Portrait of Hadrian

Provenance: Athens, Syggrou avenue. Height: 0.48 m. Marble: pentelic.
Chronology: 130-140 AD. EAM 3729

The figure wears a corona civica (wreath) of oak leaves, to which golden leaves were once attached. The oak and the eagle on the wreath of the philhellene emperor are characteristic symbols of Zeus and probably refer to the title of Olympios, which was given to Hadrian in AD 128 in Athens, along with the completion of the temple of the Olympian Zeus in AD 131/132.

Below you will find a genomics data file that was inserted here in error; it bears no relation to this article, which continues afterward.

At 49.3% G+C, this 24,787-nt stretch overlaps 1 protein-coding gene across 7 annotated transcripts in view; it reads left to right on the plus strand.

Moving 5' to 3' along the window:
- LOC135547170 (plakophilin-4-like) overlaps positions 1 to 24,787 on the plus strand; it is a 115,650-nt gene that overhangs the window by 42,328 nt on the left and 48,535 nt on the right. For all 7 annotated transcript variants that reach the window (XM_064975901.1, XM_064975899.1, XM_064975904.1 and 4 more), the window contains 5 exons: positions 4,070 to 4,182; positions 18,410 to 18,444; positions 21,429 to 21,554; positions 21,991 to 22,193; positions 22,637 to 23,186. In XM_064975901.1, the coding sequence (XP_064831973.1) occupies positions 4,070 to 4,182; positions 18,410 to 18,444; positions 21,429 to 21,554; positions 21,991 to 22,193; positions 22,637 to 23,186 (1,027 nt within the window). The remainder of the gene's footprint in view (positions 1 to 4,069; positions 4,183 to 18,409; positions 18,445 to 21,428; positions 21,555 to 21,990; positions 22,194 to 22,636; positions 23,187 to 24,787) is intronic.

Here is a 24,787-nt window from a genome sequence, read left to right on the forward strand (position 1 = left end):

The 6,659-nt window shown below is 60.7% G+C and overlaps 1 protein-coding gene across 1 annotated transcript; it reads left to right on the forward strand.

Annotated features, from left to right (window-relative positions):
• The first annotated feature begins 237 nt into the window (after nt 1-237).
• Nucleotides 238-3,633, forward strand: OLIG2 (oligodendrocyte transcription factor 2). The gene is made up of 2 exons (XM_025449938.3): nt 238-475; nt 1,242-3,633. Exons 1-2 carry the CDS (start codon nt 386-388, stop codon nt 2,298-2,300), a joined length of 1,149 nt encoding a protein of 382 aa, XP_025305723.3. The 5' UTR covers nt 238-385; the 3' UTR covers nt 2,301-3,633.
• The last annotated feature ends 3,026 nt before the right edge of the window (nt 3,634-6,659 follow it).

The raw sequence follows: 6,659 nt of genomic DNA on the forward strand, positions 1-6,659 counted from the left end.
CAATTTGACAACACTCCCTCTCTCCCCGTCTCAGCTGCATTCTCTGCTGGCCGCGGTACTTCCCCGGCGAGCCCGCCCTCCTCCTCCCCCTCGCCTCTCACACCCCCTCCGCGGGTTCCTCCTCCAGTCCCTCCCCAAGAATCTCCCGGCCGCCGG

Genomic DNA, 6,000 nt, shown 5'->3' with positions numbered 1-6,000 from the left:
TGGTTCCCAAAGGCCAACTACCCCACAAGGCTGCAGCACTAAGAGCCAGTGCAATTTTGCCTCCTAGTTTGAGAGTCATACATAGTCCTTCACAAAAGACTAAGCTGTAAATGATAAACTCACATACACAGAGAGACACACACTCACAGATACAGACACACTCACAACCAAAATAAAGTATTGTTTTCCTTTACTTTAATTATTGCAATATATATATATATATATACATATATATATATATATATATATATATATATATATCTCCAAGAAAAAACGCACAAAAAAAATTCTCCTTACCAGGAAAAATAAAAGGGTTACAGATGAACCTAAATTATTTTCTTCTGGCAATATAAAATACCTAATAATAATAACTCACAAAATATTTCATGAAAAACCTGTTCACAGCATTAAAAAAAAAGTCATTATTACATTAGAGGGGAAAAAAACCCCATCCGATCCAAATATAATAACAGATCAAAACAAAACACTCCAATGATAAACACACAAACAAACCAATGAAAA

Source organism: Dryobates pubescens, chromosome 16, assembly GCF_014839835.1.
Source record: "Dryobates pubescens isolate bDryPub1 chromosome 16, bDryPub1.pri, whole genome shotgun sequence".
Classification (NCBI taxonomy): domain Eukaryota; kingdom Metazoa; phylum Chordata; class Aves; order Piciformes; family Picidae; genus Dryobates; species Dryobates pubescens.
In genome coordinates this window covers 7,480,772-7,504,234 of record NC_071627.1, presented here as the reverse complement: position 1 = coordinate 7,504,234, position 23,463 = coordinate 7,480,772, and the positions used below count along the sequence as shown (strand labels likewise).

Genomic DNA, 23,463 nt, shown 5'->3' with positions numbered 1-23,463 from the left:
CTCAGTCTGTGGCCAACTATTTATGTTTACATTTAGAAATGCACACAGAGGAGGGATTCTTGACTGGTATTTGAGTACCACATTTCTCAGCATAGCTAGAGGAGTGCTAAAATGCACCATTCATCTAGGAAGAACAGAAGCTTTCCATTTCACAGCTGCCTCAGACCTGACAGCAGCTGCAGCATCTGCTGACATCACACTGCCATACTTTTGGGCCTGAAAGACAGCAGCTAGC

The head was intended to be inserted into a colossal, probably cuirassed, statue. The portrait, a major work of an attic workshop, is considered to be a free rendering of the ┬źImperatori 32┬╗ type. The depiction of Hadrian with a luxuriant hairstyle and a beard signifies a shift towards Greek models of the classical period.